Our Favorite Hipcamp in Every State
From Alabama to Wyoming, we found the best off-grid sites for chilling out, escaping the hordes, and finding adventure
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Looking for a new place to camp in your backyard or beyond? You’re not alone. As droves of people across the U.S. look to safely travel by opting for remote, outdoor destinations, it’s no surprise that campgrounds are more popular than ever. Hipcamp, the online and app-based booking system for both private and public campsites, is a great resource for those looking to stay away from the hordes. From affordable camping near National Parks to decked-out glampsites with epic views, here are our favorite Hipcamp sites in every state.
Pinewood Nature Cottage (From $85)
Located in the shrimping village of Bon Secour, 11 miles north of the Gulf of Mexico, this rustic cottage is the perfect base camp for paddling and wildlife viewing in ten-mile-long Little Lagoon, fishing the Bon Secour River, and surfing the sandbar break at West Pass in the nearby town of Gulf Shores. Birders will want to check out the estuary at Weeks Bay Reserve or Bon Secour National Wildlife Refuge.
Seaside Farm Meadows (From $25)
This tent site affords access to Kachemak Bay State Park, a roughly 400,000-acre refuge that borders both the Kenai Mountains and Gulf of Alaska. You reach it via a 30-minute water-taxi ride from the town of Homer, four hours south of Anchorage. Once there, you can walk to a 20-mile-long beach to spot sea otters and eagles. But with stunning glacier views across the water from camp, we don’t blame you if you choose to simply linger by the raspberry patch.
Grand Canyon Glamping Eco-Yurt (From $89)
A 45-minute drive from the South Rim of the Grand Canyon, this 16-foot yurt, set on ten acres, is only eclipsed by its hosts. They’ll make you breakfast with farm-fresh eggs, arrange private yoga classes, and set up guided hiking or biking tours in nearby Kaibab and Coconino National Forests.
Thunder Mountain River Camp (From $70)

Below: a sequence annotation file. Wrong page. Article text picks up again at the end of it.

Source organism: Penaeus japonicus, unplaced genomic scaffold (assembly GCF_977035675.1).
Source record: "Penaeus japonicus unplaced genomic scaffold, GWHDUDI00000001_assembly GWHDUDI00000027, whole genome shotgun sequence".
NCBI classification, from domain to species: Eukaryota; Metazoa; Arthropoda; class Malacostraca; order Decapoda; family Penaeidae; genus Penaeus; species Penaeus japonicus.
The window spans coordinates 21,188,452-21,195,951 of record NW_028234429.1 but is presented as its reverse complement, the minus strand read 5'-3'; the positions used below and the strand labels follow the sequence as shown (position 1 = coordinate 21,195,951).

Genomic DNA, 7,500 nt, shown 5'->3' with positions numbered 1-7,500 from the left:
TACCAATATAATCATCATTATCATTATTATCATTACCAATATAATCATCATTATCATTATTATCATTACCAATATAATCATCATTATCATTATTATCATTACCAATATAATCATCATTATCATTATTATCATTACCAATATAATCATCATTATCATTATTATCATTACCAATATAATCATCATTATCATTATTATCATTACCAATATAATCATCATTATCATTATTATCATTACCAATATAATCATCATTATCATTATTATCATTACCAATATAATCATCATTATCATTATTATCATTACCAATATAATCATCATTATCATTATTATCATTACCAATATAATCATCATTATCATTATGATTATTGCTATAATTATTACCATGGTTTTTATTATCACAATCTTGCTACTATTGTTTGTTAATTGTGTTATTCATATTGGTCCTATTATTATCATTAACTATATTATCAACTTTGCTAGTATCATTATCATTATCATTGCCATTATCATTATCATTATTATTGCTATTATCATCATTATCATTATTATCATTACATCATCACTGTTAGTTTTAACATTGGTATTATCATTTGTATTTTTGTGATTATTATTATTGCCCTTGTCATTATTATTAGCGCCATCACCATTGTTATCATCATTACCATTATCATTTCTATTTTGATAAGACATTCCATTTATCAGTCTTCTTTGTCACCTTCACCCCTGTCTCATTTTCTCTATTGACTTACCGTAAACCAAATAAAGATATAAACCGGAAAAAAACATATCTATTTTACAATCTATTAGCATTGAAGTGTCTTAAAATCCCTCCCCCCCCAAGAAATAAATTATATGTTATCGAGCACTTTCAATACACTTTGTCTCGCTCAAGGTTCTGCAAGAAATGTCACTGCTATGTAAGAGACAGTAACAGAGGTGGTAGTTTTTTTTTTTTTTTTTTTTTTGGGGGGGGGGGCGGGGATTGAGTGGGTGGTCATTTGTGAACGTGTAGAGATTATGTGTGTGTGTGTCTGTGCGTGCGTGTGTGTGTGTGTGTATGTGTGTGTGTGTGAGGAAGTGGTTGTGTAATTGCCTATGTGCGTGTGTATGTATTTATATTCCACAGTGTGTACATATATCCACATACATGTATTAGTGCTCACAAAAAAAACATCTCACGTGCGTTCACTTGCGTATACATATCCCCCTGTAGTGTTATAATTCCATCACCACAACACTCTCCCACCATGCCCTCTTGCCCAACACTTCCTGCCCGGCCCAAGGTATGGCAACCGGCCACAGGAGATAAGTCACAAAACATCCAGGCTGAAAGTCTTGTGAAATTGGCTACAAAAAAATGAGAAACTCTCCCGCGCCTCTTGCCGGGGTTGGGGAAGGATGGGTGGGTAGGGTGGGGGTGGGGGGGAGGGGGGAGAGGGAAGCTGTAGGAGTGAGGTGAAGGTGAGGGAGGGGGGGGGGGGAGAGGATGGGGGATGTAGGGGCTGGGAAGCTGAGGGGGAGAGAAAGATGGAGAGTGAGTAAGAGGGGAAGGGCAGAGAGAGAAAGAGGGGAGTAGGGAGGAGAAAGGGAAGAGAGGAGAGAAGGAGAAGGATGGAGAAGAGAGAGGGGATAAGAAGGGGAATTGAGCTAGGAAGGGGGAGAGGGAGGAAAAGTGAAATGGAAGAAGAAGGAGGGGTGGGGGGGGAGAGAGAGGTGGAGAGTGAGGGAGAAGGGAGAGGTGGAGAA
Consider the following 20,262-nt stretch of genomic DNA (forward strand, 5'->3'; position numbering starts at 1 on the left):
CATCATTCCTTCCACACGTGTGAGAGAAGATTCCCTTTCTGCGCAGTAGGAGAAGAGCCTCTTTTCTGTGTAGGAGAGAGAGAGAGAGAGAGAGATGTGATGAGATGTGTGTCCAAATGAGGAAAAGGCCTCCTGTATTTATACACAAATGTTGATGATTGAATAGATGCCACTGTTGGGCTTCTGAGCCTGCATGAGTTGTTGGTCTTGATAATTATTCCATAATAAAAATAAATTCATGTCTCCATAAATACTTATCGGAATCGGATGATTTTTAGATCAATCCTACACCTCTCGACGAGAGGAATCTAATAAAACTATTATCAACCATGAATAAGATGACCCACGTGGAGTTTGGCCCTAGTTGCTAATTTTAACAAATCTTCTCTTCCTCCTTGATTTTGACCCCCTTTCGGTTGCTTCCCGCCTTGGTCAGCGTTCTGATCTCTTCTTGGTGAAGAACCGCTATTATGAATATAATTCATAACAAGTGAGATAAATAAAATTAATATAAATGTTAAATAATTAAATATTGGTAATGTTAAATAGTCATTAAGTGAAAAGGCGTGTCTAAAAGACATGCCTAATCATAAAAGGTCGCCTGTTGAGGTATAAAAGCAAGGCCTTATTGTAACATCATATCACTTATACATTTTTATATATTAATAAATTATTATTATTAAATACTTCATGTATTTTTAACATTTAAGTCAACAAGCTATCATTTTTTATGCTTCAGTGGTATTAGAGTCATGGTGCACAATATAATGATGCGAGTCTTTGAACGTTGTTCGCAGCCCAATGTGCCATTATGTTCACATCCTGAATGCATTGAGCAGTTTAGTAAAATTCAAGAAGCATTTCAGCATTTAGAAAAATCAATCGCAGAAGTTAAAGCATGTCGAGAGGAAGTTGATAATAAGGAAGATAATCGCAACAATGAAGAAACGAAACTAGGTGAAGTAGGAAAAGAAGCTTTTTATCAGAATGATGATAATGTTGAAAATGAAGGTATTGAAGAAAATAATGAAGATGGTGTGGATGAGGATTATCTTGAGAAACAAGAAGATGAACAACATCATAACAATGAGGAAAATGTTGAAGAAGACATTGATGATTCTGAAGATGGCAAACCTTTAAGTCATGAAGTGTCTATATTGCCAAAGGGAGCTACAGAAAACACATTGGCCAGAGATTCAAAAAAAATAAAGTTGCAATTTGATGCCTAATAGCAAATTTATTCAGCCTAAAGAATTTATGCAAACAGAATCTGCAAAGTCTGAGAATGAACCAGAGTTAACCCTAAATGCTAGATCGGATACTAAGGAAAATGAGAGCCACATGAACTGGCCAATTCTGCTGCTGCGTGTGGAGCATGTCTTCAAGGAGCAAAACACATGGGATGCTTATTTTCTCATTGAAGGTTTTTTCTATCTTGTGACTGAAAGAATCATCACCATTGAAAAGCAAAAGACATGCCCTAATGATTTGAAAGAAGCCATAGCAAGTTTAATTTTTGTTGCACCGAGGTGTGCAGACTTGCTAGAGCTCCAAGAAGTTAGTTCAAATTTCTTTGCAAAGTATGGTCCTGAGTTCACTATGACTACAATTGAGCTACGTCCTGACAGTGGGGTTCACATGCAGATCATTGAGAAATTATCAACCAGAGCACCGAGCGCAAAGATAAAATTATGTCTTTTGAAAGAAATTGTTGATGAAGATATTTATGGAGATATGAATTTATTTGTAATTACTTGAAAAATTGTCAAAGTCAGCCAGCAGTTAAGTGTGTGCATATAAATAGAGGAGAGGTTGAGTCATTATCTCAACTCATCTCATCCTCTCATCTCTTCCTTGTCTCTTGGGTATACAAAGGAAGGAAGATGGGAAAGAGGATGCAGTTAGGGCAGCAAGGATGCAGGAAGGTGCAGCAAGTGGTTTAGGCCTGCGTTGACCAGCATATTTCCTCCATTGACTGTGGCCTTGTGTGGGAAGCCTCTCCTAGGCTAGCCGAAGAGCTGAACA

This encampment on the South Fork of the Caddo River, about 95 miles west of Little Rock, offers complimentary kayaks, tubes, and a paddleboat. It also has access to a multilevel deck and—here’s the kicker—an open-air bathhouse overlooking the river and the Ouachita Mountains.
Glamping in the Sierra Foothills (From $85)
Two and a half miles from the Yuba River’s Middle Fork, and 95 miles north of Sacramento, these two canvas tents boast new beds, an outdoor shower, and an onsite veggie garden between the property’s dual orchards. Swim or boat at Bullards Bar Reservoir, and hike, bike, or climb in Tahoe National Forest.
Riverside Glamping in the Rockies (From $75)
Soak in a claw-foot tub after a day exploring Rocky Mountain National Park—a 25-minute drive northwest—or the 20-plus miles of trails in adjacent Arapaho and Roosevelt National Forests. This tent site also overlooks a seasonal stream and has a private trail that leads to miles of hiking and mountain biking routes.
Quarry View (From $100)
You’ll find waterfalls and dinosaur tracks near this RV-friendly site, which is perched on the edge of a former quarry, a national historic landmark that’s now a lake. At the neighboring Brownstone Exploration and Discovery Park, an adventure-sports center, swim in the lake, rent stand-up paddleboards or kayaks, go scuba diving, or climb man-made routes.
Top of the Pond (From $55)
Enjoy simple pleasures at this primitive but serene campsite: take a walk in the woods, go fishing, or paddle the large on-site pond or one of several lakes located within a mile of the property. For a day trip, head to Killens Pond State Park, six miles away.
Live Oak Cove (From $50)
Ideal for those with an RV, a trailer, or a van, this covered barn sits beside a private lake that’s perfect for swimming, boating (two canoes are provided at no cost), or fishing. Bonus points: there’s a fenced-in area for your pups (and the owners’ lovable Labs) to run free.
Stone Mill Camping (From $45)
The owners share their remote homestead (located just over an hour north of Atlanta) with six RV sites and a large field for dispersed tent camping. Hiking, swimming, fishing, and off-roading await 30 miles northeast at Chattahoochee-Oconee National Forest in the North Georgia mountains.
Hamakua Camping Cabanas (From $38)